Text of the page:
Objectives: The Sit-to-Stand test (SST) is accepted and utilized during functional assessments of COPD patients, along with the 6-Minute Walk test (6MWT). Since there is a lack of evidence in literature regarding the neurophysiological effectiveness of SST compared to 6MWT, the present study is justified with the purpose of assessing the neurophysiological effectiveness of SST in comparison to the 6MWT during the functional assessment of such patients, once it is known that both tests are good predictors of functional state.
Methods: Fourteen patients with moderate to severe COPD randomly performed the 6MWT and the SST with a 30-minute interval in between tests. Blood lactate was collected along with the median frequency (MDF), obtained with the electromyography of the muscles rectusfemoris (RF), vastus lateralis (VL), tibialis anterior (TA), and soleus (SO) for the comparison of the neurophysiological effectiveness.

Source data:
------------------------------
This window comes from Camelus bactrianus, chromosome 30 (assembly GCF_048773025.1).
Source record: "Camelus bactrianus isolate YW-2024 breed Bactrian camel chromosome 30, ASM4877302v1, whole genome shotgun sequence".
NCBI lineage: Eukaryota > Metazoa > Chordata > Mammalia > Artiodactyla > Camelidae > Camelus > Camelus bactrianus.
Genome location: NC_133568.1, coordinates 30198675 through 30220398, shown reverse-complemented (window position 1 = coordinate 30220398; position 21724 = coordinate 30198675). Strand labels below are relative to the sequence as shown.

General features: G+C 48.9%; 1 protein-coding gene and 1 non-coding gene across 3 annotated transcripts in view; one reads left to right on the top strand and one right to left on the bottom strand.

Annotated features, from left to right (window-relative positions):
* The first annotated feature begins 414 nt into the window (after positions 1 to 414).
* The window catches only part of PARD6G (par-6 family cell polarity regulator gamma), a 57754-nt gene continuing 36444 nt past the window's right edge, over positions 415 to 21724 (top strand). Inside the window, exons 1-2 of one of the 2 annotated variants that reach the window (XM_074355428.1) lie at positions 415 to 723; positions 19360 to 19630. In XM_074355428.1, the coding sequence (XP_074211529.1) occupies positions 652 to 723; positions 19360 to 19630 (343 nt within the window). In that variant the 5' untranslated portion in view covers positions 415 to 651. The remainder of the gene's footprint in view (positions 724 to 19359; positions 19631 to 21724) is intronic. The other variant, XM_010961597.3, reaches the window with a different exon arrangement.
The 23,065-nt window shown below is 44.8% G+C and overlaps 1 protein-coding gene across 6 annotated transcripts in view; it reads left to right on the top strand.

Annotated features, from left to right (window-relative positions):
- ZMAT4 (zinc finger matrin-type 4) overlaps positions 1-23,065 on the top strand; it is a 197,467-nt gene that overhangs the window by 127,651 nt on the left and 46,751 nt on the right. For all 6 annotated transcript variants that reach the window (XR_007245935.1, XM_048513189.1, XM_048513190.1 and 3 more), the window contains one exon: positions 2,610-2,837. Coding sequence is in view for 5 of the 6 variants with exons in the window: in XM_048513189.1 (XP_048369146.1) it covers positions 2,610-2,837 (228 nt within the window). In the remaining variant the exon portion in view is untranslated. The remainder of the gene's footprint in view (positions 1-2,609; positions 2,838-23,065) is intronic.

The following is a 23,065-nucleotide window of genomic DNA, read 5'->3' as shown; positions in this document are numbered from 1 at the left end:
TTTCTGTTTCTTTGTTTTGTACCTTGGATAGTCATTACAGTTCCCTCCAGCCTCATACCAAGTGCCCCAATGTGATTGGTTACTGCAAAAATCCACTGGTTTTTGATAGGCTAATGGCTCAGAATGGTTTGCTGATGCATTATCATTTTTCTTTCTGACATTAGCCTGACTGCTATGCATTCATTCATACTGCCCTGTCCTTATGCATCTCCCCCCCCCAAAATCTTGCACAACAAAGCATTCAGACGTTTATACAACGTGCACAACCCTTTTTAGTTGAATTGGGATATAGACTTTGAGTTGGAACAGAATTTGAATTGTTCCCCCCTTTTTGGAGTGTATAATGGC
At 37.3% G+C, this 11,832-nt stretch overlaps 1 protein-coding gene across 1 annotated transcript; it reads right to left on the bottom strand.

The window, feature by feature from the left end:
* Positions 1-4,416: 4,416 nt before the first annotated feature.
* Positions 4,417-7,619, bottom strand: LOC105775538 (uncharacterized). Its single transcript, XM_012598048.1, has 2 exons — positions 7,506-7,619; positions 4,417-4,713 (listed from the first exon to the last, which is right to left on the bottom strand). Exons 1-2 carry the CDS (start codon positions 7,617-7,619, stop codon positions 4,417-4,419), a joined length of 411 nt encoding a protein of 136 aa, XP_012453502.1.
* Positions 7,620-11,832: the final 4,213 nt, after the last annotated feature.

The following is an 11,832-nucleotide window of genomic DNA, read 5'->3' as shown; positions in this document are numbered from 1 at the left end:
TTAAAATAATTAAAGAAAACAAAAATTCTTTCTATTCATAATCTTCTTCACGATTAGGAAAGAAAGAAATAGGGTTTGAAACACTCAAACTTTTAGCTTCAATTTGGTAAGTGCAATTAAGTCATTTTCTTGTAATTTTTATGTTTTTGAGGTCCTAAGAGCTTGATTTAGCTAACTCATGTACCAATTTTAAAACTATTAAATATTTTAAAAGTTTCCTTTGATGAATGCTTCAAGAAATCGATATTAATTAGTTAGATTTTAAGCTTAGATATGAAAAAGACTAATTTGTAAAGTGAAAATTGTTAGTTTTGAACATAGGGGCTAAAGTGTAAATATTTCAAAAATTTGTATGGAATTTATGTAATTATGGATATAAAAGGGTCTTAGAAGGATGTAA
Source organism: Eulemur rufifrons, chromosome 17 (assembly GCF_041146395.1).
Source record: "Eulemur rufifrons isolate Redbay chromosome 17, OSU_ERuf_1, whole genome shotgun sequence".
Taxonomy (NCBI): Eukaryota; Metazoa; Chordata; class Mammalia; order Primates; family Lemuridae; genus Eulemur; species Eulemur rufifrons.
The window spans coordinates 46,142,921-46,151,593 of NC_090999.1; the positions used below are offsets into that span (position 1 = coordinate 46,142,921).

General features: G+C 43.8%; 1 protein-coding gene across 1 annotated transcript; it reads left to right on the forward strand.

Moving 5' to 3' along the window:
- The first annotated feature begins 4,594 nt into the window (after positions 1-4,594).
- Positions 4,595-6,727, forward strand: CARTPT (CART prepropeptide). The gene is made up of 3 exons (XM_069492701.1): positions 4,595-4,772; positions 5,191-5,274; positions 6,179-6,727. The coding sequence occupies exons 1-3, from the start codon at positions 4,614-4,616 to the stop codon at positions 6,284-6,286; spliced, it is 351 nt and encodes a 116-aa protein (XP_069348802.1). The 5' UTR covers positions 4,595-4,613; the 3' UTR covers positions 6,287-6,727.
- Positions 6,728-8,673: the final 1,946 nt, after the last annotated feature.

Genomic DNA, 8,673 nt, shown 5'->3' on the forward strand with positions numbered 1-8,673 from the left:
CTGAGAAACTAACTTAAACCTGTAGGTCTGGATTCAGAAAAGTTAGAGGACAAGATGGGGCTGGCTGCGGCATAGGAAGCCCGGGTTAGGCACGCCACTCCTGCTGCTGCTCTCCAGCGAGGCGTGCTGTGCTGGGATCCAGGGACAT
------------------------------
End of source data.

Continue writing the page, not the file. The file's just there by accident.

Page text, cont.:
Results: The results of the blood lactate concentration during rest and at the end of the functional tasks along with the results from the angular coefficient (AC) obtained from the median frequency were analyzed with the Student t test. The initial and final values obtained from SST and 6MWT were compared within each activity, along with the comparison between the initial and final values for each functional test. A significant difference (p = 0.0005) was only verified between the initial and final values of SST.
Conclusion: We found neurophysiological correlation between both tests which enabled us to suggest that SST may determine functional status as easily as the 6MWT in regard to neurophysiological effectiveness.